Our fellow Midwesterners, less than a day’s drive from here, are suffering incredible tragedy after a massive tornado destroyed much of Moore, Okla., and claimed two dozen lives.
Television news and the internet are filled with the inhumanity of the destruction. Homes totally ripped away as families huddle for safety in storm cellars. Other homes and buildings flattened like so many Tinker Toys. Cars and trucks tossed and smashed as if they were, well, toys too. The landscape simply flattened and devoid of trees or buildings, anything much above ground level.
But we see plenty of the humanity of it all, too. People helping neighbors, doing absolutely anything they can. The joy of a pet owner reunited with the loved one they had feared was lost. Donations pouring in even as the rain is still falling.
We have had a few tornado (or cyclone, as they were called back in the day) touch-downs in our area. But it’s been awhile.
I pray that no one reading this now will ever be tested in the way that Moore, Okla., has been tested this week.
I pray none of us is tested with any natural disaster.
We can learn from the tragedy, though, to let some good come from such unfathomable bad.
1) Take Mother Nature seriously. She means business, and us mere mortals are no match for her … ever. This past nearly-never-ending winter should prove to us again that we have no control over the weather. We choose to live here. We should accept it.
2) There’s no substitute for preparation and planning. It’s not by chance that schools have tornado drills. Or, for those of you old enough, the “duck and cover” drills of the Cold War era. Now, I truly doubt that ducking and covering in the hallway of a school would have saved any of us from a nuclear attack by the Russians. But we felt prepared, and safe.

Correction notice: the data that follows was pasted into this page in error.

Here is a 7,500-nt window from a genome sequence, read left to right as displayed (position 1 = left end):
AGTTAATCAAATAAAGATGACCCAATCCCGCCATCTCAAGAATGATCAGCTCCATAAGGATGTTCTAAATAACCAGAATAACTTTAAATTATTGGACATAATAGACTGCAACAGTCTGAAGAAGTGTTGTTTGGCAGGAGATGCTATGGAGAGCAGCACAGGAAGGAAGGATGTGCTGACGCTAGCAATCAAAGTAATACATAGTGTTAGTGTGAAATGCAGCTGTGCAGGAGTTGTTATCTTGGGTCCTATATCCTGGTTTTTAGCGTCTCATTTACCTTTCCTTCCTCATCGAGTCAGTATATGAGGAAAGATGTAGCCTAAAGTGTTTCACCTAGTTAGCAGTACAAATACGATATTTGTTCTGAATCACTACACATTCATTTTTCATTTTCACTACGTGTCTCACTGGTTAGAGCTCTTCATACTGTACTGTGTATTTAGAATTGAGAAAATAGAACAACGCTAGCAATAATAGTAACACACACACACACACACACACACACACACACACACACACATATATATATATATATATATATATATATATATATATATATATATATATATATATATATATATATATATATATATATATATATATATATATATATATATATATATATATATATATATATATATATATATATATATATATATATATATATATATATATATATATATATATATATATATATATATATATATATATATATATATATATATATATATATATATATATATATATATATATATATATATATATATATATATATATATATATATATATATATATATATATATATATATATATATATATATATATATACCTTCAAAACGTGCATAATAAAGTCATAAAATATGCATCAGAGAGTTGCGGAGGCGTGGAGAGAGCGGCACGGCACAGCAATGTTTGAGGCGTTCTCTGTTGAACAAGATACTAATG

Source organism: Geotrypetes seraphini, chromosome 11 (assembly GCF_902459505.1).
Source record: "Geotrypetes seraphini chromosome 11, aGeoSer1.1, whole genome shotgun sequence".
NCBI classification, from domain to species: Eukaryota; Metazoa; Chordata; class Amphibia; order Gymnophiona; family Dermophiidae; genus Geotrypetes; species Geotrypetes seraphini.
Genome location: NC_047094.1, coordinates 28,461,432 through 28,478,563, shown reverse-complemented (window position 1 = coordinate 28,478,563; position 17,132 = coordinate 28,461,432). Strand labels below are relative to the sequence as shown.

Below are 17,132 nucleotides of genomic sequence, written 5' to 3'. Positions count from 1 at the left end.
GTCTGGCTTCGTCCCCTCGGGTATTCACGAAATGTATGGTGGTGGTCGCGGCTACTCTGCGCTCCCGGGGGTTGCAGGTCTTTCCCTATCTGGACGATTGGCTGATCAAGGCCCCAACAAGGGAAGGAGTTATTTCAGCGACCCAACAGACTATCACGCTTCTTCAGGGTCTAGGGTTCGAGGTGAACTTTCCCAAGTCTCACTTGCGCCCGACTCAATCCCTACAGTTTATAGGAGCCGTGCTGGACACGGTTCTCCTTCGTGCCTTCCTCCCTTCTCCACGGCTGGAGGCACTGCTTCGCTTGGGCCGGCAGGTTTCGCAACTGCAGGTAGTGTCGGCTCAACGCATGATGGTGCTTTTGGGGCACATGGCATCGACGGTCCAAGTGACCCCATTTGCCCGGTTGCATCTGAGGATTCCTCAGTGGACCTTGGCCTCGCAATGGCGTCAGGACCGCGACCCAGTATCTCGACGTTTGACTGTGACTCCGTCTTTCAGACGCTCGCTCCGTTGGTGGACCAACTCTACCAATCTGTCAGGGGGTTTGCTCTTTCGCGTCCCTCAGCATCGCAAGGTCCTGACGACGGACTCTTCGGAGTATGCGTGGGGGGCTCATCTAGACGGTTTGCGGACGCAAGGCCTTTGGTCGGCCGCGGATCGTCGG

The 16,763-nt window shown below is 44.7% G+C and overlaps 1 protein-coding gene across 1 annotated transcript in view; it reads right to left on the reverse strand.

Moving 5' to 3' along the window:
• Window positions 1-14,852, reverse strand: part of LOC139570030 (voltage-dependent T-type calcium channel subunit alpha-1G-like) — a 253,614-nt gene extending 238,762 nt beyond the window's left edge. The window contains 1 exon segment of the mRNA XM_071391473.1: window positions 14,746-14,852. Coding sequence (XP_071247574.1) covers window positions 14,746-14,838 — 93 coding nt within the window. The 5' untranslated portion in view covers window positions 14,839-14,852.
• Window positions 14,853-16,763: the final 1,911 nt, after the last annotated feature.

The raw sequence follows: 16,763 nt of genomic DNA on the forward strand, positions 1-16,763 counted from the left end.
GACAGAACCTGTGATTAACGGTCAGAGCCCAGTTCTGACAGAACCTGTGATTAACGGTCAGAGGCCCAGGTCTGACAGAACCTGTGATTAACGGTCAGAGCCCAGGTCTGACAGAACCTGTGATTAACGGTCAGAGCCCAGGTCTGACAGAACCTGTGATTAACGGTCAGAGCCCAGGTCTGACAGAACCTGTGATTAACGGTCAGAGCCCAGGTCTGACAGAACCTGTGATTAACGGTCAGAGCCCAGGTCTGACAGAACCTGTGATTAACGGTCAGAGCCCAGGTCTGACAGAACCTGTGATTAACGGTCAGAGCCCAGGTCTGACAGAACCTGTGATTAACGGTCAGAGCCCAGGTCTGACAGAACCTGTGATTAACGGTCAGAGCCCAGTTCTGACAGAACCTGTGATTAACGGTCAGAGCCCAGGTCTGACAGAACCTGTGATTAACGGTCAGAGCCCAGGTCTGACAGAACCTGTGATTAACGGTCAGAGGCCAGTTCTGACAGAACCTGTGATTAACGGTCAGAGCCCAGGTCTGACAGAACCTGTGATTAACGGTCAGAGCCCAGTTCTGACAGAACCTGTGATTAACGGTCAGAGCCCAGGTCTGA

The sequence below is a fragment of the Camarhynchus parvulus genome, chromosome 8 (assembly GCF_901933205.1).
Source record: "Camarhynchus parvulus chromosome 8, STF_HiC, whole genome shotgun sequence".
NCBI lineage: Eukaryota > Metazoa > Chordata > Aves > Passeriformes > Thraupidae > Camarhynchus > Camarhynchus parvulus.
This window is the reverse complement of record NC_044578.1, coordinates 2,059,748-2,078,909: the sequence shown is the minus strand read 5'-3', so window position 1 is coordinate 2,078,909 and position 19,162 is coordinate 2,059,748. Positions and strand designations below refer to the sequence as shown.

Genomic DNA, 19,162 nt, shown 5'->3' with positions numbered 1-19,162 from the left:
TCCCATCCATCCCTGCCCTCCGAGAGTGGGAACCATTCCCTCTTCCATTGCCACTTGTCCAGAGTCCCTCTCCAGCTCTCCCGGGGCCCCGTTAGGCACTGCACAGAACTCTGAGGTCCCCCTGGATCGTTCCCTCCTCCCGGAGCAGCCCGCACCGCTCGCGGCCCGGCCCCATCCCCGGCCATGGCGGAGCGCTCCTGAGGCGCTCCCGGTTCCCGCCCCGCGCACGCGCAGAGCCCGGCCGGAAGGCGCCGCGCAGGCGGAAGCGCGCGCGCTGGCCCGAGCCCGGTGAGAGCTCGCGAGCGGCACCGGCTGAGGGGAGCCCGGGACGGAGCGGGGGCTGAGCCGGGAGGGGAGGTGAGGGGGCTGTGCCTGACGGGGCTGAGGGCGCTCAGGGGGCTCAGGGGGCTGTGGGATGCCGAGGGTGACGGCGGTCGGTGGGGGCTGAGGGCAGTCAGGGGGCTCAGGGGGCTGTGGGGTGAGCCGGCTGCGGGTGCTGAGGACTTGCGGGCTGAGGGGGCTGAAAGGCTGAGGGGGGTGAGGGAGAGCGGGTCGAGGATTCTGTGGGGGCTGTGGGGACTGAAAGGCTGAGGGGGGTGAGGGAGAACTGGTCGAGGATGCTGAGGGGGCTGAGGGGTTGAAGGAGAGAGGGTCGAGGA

We can be prepared at home and at work, too. Where is the safest spot in the event of a tornado, or chemical spill, or lengthy power outage? Disasters can occur at any time of day or night, after all.
When was the last time you went down in the basement for a possible tornado? Members of my family who didn’t grow up in Minnesota think I’m nuts when I make them go into the basement. I think I’m prudent.
Having a location to go to is only part of the preparation. Do you have a supply of food and water there? What about medications, sanitary and cleaning supplies? Keep in mind all the members of your family, including pets.
I will admit that, even after living in “earthquake country” for 17 years, I’m not nearly as prepared as I should be. I think about it, but thinking doesn’t make it so.
At the very least, every home should have an “emergency packet” with essential documents, some cash, and critical medications; something you can grab in a real emergency, either as you leave your house, or as you go down into the basement for safety.
The Red Cross and others have helpful information online to help prepare for emergencies. www.redcross.org/news/article/Resolve-to-Be-Prepared-in-2013
4) Be ready and willing to help others when needed. We don’t need to be reminded of this, we do it every day (although usually at a much less critical level).
Whether in a disaster or not, we’re all in this together. And none of us is getting out alive (to paraphrase). I dare say that every one of us would help in the event of a true disaster or a critical situation.
What I fear is the less-than-wholehearted assistance and cooperation when there is no emergency facing us. All too often I hear, “Someone [else] will do it,” or, “It will get done [without me].” Perhaps we’re all too busy living our own lives (with an emphasis on “too busy”). Or maybe we’ve been gung ho for too long and we’re spent, exhausted, burnt out.
This really is fodder for another column entirely, but it’s something that’s been pressing on my mind a lot lately; the current devastation in Oklahoma only sharpened the point.
“Never tire of doing good,” is what the Bible tells us. I pray that we all can live up to that. Regardless of being busy, or tired, or feeling unappreciated.